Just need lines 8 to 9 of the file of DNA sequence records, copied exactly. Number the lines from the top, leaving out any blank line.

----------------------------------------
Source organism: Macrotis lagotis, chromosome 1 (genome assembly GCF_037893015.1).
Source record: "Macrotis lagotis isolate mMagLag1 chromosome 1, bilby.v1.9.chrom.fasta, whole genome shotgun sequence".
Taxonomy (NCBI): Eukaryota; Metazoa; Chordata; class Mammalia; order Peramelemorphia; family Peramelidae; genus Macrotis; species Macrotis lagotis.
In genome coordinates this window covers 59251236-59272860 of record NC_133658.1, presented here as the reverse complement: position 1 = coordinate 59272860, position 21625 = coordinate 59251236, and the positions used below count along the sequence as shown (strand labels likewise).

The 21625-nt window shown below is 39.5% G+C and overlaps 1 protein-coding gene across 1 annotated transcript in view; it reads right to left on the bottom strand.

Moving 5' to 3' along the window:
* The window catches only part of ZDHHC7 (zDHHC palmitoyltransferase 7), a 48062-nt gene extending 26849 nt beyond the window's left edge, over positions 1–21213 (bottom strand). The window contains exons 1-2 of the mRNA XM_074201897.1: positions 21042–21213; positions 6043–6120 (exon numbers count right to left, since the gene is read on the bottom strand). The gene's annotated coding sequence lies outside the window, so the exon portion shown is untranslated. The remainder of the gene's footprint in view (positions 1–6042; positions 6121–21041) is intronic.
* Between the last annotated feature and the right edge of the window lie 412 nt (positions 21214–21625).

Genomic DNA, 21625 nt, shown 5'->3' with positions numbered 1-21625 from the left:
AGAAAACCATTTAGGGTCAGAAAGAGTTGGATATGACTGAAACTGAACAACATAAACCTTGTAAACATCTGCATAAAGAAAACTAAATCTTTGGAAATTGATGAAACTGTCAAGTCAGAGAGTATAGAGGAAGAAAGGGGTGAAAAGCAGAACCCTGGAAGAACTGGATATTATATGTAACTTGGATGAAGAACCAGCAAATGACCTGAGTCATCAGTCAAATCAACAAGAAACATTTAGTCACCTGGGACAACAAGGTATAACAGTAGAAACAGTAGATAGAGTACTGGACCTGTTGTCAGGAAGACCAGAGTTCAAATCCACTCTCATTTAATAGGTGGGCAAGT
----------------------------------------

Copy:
* Between the last annotated feature and the right edge of the window lie 412 nt (positions 21214–21625).

Genomic DNA, 21625 nt, shown 5'->3' with positions numbered 1-21625 from the left: